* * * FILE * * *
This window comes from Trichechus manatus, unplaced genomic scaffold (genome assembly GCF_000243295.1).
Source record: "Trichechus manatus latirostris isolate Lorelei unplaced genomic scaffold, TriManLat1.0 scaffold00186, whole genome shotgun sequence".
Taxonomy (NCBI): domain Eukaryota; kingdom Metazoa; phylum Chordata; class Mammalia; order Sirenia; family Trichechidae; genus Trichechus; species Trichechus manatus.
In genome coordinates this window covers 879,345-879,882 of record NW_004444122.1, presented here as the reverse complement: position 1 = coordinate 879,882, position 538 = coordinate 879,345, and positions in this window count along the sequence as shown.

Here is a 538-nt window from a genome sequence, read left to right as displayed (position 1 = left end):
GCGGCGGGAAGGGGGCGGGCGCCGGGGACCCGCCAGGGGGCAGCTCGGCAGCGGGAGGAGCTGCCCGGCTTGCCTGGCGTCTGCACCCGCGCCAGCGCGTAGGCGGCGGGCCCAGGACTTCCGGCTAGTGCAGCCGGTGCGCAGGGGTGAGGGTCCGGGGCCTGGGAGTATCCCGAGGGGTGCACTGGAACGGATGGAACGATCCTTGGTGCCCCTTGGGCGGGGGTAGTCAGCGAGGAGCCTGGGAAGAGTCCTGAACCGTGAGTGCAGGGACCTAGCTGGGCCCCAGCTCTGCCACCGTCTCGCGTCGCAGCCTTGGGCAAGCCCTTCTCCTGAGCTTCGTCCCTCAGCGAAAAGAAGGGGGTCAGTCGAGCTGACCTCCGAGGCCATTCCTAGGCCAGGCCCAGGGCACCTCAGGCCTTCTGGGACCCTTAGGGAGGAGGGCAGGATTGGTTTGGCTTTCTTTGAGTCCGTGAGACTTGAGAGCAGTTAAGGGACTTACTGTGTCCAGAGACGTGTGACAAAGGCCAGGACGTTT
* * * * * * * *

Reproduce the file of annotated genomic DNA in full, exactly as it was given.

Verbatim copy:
This window comes from Trichechus manatus, unplaced genomic scaffold (genome assembly GCF_000243295.1).
Source record: "Trichechus manatus latirostris isolate Lorelei unplaced genomic scaffold, TriManLat1.0 scaffold00186, whole genome shotgun sequence".
Taxonomy (NCBI): domain Eukaryota; kingdom Metazoa; phylum Chordata; class Mammalia; order Sirenia; family Trichechidae; genus Trichechus; species Trichechus manatus.
In genome coordinates this window covers 879,345-879,882 of record NW_004444122.1, presented here as the reverse complement: position 1 = coordinate 879,882, position 538 = coordinate 879,345, and positions in this window count along the sequence as shown.

Here is a 538-nt window from a genome sequence, read left to right as displayed (position 1 = left end):
GCGGCGGGAAGGGGGCGGGCGCCGGGGACCCGCCAGGGGGCAGCTCGGCAGCGGGAGGAGCTGCCCGGCTTGCCTGGCGTCTGCACCCGCGCCAGCGCGTAGGCGGCGGGCCCAGGACTTCCGGCTAGTGCAGCCGGTGCGCAGGGGTGAGGGTCCGGGGCCTGGGAGTATCCCGAGGGGTGCACTGGAACGGATGGAACGATCCTTGGTGCCCCTTGGGCGGGGGTAGTCAGCGAGGAGCCTGGGAAGAGTCCTGAACCGTGAGTGCAGGGACCTAGCTGGGCCCCAGCTCTGCCACCGTCTCGCGTCGCAGCCTTGGGCAAGCCCTTCTCCTGAGCTTCGTCCCTCAGCGAAAAGAAGGGGGTCAGTCGAGCTGACCTCCGAGGCCATTCCTAGGCCAGGCCCAGGGCACCTCAGGCCTTCTGGGACCCTTAGGGAGGAGGGCAGGATTGGTTTGGCTTTCTTTGAGTCCGTGAGACTTGAGAGCAGTTAAGGGACTTACTGTGTCCAGAGACGTGTGACAAAGGCCAGGACGTTT